Why social purpose is essential to business success
Corporate leader Jane McAloon has a definitive social purpose to her work, and in her latest contribution to Monash she’s honoured the people most important to her.
It’s what Monash University stands for – its outlook and attitude – that have underpinned Jane McAloon’s working life ever since she graduated in 1988 with a Bachelor of Economics, and in 1991 with a Bachelor of Laws.
The University’s focus on social purpose through its teaching has informed her roles through the corporate world, from AGL and BHP to the boards of Energy Australia and Viva Energy, and with corporate advisory firm Brunswick, where she advises on governance and corporate resilience.
“When I moved to the private sector from government, it was really important that I could find a social purpose in the work I was doing,” she says. “And I’ve stayed interested in natural resources and energy for many years, because without it the economy can’t function and people can’t have the essentials in life. It’s absolutely basic to everything we do, and there’s substantial social purpose in that.”
To be successful in the energy or other sectors, a company needs to truly understand the reason it exists, she says. This fundamental purpose will be, for example, solving issues or meeting the needs of customers or communities where its business operates.
“I’m really proud to be associated with what the University stands for. It’s pushing boundaries, but still has a really strong sense of social justice and contribution at its core."
“Just having a purpose around making money isn’t enough to sustain a business,” she says. “You have relationships with customers, communities and employees who have expectations about the kind of organisation you are – one that truly understands what it means to place them at the centre of everyday business decision-making. It isn’t sustainable if customer service or a commitment to understanding impacts on others is not core to the values of your business.”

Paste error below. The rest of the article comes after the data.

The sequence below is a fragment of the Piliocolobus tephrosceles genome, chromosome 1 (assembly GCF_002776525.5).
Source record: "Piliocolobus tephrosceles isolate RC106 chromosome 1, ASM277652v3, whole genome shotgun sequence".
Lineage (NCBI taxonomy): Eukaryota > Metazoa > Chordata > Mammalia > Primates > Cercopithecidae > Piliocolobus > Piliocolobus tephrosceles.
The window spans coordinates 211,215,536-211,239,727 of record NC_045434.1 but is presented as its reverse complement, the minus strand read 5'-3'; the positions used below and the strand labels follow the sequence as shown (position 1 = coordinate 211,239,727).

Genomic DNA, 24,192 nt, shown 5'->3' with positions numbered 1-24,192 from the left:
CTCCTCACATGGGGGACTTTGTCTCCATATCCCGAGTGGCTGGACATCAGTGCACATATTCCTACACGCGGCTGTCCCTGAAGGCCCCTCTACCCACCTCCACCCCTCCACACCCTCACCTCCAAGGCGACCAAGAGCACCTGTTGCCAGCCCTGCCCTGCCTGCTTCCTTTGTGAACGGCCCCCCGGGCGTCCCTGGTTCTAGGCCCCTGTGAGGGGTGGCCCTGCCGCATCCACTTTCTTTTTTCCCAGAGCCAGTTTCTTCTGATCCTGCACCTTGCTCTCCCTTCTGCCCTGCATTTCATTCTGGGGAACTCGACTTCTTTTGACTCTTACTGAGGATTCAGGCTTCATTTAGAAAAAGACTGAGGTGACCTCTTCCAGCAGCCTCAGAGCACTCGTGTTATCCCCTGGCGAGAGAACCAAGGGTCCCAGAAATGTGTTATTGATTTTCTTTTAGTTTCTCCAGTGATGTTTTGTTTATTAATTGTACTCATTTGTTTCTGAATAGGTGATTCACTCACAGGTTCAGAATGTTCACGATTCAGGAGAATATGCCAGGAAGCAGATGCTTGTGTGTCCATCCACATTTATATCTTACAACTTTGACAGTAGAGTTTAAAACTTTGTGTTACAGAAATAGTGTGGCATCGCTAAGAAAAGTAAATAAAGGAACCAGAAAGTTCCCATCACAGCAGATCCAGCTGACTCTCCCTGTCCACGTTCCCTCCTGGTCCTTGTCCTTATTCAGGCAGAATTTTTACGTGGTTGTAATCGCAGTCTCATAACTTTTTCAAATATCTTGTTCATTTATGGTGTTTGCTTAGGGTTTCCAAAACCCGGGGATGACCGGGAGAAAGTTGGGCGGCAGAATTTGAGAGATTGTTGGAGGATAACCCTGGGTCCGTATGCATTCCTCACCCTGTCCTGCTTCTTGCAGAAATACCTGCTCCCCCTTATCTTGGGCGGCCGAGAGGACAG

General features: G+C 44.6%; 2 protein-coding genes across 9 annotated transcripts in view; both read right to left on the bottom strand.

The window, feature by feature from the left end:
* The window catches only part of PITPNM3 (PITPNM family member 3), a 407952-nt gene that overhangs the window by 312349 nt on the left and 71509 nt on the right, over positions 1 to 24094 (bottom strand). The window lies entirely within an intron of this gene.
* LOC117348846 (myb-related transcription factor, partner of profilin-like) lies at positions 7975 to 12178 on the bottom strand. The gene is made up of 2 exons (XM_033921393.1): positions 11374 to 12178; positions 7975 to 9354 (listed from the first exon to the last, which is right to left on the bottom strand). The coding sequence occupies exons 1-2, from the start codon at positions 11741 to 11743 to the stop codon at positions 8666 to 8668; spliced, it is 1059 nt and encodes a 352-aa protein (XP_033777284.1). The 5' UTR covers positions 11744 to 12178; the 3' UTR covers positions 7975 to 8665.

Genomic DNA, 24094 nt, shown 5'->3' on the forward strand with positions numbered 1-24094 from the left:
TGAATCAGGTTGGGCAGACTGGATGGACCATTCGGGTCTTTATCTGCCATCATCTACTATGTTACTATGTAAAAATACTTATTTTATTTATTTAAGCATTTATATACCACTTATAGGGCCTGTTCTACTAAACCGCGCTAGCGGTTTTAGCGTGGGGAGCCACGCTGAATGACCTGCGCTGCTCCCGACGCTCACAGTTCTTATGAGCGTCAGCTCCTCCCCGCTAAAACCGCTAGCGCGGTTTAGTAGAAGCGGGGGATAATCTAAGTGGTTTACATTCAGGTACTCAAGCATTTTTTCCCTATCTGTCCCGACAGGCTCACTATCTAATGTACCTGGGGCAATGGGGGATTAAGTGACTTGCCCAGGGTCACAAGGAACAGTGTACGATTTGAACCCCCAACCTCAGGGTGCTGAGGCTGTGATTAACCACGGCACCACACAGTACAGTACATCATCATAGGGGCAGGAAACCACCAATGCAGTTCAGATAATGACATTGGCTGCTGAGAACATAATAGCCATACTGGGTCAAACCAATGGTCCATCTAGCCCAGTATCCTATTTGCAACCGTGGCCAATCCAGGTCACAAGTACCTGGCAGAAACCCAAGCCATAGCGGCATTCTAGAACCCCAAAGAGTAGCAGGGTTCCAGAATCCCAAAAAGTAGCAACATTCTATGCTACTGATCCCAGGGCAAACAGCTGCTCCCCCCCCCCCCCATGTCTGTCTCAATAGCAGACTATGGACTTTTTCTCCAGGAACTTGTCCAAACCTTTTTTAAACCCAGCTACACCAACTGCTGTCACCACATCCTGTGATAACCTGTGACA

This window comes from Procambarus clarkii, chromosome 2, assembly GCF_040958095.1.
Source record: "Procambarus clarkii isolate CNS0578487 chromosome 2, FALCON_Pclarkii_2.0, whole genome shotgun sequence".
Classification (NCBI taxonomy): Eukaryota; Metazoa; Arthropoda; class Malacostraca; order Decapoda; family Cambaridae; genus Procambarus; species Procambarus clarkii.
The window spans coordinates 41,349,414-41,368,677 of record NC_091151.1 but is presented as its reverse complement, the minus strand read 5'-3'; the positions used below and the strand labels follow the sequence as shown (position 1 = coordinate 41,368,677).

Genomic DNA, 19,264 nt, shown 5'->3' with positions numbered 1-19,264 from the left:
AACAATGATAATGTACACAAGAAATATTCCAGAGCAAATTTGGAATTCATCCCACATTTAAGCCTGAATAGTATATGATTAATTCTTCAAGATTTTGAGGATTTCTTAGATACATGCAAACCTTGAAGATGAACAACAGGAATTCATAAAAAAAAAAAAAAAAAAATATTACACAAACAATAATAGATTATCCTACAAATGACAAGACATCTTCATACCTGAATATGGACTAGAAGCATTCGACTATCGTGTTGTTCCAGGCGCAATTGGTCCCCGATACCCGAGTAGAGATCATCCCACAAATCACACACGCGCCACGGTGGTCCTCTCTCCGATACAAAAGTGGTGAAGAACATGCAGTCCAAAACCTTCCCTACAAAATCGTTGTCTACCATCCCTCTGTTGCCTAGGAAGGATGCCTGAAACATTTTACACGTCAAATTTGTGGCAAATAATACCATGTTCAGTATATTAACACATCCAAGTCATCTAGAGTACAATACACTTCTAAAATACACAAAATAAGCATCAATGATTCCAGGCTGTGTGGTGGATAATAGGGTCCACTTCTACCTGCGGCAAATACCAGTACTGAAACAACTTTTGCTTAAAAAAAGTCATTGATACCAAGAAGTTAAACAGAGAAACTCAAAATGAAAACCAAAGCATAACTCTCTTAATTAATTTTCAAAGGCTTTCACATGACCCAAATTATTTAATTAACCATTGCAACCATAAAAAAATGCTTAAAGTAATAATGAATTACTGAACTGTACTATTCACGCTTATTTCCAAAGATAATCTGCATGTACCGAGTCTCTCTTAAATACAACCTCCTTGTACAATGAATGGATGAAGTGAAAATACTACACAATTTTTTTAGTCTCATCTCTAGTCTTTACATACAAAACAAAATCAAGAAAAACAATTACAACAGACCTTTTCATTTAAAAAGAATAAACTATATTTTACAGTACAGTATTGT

And it’s an attitude instilled in her by Monash that McAloon believes has only grown under the University’s current governance, led by Vice-Chancellor Margaret Gardner – an approach that has encouraged her to become involved with her alma mater on a number of levels.
“I’m really proud to be associated with what the University stands for,” she says. “It’s pushing boundaries, but still has a really strong sense of social justice and contribution at its core.”
McAloon is chair of the Monash University Foundation Trust and a member of the Monash Industry Council of Advisers. She was a graduation speaker in 2017, and is also involved with her two former faculties – serving on the external advisory committee for the law school, and giving the keynote address at the business school’s 2019 Celebrating Excellence Awards.
And as a regular participant in the annual Monash Global Leaders’ Summit, she’s a witness to the University’s outward focus – its dynamism in bringing together alumni from around the world with current students and staff to share knowledge and tackle global issues with novel ideas and innovations.
“I’ve walked back into the Monash world, and it’s more sophisticated. It’s still got its purpose of academic endeavour and research, but it’s just so socially focused, and it’s really energising,” she says. “It’s a very ‘happening’ kind of place.”
Now, in her latest contribution, McAloon is giving back on a personal level, taking not one, but three seats in the Alexander Theatre’s Take a Seat campaign.
The initiative invites people to buy a seat in the newly refurbished Alexander Theatre, their contribution honoured with a personal plaque on the back of their chair. For $1000, donors not only support the development of works to be staged in the iconic and much-loved theatre, but dedicate their seat to someone with a personalised, permanent message.
“I think it’s just a lovely idea to create a connection between ‘the Alex’ – that was so important to me at Monash – and the most important people in my life.”
That connection between the arts and the people close to her is reflected in the dedications she’s made on each of her seats. For her mother, Aileen Canning, an accomplished pianist, there’s A Musical Life. Her father, Leo Canning, a Monash alumnus with a master’s in education and a passion for painting, has Rhapsody in Blue, named after one of his artworks and the iconic Gershwin jazz concerto that inspired it. And, for her partner, Dieter Kahsnitz, there’s Rock On – Dirty Deeds Done Dirt Cheap, in honour of the AC/DC classic. “Bon Scott is his hero,” McAloon says. “He has a tattoo of those words on his arm.”
McAloon says the campaign is an inspired initiative, acknowledging people who have made a contribution in a personalised and lasting way. “The Alexander Theatre is a wonderful resource and has been an institution at Monash for a long, long time,” she says. “And this is a good way of raising money for it and making people feel connected.”
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